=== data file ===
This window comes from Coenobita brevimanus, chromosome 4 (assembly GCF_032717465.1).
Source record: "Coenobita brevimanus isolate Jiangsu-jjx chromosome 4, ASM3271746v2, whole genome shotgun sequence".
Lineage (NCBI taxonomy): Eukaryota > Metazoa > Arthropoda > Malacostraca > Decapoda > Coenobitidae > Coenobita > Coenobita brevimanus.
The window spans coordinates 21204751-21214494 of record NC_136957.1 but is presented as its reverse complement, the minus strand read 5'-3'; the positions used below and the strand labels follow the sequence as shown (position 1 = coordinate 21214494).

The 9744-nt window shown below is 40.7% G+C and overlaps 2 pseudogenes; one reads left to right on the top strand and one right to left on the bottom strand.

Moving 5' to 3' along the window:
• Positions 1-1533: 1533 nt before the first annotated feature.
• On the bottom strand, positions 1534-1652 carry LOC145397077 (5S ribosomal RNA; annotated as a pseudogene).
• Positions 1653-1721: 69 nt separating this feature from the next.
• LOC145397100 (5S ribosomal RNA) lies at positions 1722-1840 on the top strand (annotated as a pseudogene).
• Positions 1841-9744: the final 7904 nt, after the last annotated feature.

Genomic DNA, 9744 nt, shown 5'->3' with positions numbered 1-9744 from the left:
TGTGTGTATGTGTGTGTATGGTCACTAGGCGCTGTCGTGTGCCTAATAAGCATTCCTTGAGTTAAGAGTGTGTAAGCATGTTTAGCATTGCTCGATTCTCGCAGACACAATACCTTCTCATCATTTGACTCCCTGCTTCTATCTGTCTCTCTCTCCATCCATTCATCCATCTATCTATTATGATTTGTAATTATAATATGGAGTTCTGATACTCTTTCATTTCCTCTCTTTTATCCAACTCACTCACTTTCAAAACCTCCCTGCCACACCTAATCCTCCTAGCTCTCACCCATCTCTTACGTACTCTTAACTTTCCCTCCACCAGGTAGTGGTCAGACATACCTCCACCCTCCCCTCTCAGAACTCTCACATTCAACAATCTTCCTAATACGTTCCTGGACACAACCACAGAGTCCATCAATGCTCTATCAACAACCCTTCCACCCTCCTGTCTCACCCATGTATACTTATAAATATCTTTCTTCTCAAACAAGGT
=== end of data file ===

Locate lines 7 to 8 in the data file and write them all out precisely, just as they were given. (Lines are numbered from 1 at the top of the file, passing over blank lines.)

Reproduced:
• Positions 1-1533: 1533 nt before the first annotated feature.
• On the bottom strand, positions 1534-1652 carry LOC145397077 (5S ribosomal RNA; annotated as a pseudogene).